Fingering triads in 12 keys


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I recently began learning the keyboard. For the most part, I'm doing fine. But, I'm having problems with fingering when I play I-IV-V chords (with inversions) in 12 keys.

I have average size hands. I'm not having much trouble with my left; but, I am having trouble reaching the keys with my right hand when sharps and flats are involved. I find that if I play the white keys toward the top (thinnest), I can cover the span. If, however, I try to play the chord using the lowest (widest) part of the keys, I have to lift and move my hand or cross one hand over the other one.

Any suggestions on the proper method for fingering I-IV-V chords would be most welcome

Thanks,

Marty
 
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SeaGtGruff

I meant to play that note!
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Yes, I understand that how far up you can play on the white keys on a given keyboard is one of the things the pros look at when choosing a keyboard. Depending on the keyboard, the keys may or may not extend very far back into the body of the keyboard, which can affect where the fulcrum point(?) is on the keys, which can affect how the keys feel when you're playing way up near where the keys go into the body of the keyboard. I'm not sure if I said that right, but I know that it's one of the things the pros ask each other about when they're asking about other people's experiences with a particular keyboard that they're interested in.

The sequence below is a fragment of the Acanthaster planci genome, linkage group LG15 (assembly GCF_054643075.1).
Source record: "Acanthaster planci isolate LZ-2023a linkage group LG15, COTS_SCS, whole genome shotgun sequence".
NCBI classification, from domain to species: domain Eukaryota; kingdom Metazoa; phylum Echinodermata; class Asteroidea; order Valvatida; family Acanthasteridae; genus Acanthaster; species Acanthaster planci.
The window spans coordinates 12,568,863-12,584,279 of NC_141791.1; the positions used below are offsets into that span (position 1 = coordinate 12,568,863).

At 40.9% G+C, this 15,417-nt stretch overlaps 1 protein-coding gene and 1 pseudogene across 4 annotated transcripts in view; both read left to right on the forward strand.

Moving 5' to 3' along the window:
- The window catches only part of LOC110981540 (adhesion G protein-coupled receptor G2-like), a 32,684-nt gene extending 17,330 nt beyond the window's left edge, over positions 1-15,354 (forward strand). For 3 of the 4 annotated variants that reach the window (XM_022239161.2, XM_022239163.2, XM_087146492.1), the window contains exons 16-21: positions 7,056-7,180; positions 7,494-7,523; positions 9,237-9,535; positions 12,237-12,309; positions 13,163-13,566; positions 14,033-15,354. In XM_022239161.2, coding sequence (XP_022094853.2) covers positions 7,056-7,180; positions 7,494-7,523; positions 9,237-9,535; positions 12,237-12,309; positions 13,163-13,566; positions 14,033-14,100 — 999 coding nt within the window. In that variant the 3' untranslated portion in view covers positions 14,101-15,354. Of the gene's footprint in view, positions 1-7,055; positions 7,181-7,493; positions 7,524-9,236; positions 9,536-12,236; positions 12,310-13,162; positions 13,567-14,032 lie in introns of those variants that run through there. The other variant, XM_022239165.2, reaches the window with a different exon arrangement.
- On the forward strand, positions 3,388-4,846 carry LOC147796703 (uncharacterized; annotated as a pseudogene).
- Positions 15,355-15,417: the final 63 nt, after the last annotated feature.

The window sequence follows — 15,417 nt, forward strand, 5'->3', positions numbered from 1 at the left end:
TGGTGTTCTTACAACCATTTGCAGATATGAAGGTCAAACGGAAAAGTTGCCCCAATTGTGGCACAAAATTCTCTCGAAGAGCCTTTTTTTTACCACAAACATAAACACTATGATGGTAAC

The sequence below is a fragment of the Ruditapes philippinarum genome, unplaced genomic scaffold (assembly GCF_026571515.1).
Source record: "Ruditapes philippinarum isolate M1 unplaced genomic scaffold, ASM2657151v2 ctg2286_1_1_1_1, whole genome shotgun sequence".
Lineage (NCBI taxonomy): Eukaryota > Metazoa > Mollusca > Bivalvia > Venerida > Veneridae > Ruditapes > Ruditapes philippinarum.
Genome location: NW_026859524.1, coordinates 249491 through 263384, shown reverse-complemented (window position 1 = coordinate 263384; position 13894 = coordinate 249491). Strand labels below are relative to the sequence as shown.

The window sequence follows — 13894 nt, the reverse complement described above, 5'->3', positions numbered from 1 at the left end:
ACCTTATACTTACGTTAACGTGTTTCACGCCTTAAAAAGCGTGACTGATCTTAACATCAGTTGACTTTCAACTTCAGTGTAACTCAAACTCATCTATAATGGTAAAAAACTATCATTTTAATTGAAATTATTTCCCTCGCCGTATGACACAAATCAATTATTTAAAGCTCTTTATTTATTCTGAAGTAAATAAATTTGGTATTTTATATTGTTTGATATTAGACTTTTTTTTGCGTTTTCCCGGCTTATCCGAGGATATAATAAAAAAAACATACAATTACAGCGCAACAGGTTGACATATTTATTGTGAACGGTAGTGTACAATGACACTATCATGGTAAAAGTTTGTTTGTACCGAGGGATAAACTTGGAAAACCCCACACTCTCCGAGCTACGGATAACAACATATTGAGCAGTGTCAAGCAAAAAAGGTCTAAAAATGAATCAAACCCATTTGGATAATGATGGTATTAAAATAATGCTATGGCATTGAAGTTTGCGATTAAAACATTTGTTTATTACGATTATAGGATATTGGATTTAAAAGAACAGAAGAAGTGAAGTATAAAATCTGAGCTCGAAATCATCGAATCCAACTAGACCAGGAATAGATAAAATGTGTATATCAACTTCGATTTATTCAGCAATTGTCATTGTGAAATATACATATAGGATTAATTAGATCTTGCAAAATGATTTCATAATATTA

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Whatever works for you is fine.

As it is I have difficulty playing up the white notes due to large fingers so I have to play with my hand sort of sideways.

Good that you are using inversions and you may like to practice a walking chord sequence using the good ole I IV V, so to keep it simple C F & G to start with, play them in sequence but keep them moving right and when you get to the end, move back down.

You will find that you use root, first and second of each chord, when you get comfortable change the chords.
 
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Yes, I understand that how far up you can play on the white keys on a given keyboard is one of the things the pros look at when choosing a keyboard.
This is the reason many people find the 61 key keybed used on Korg’s Krome, Kross and KingKorg frustrating to play on.

I’ve learned to live with it, but it does take some adjustment and a bit of control is definitely sacrificed. I remove the velocity sensitivity on a lot of my patches to help combat this.
 
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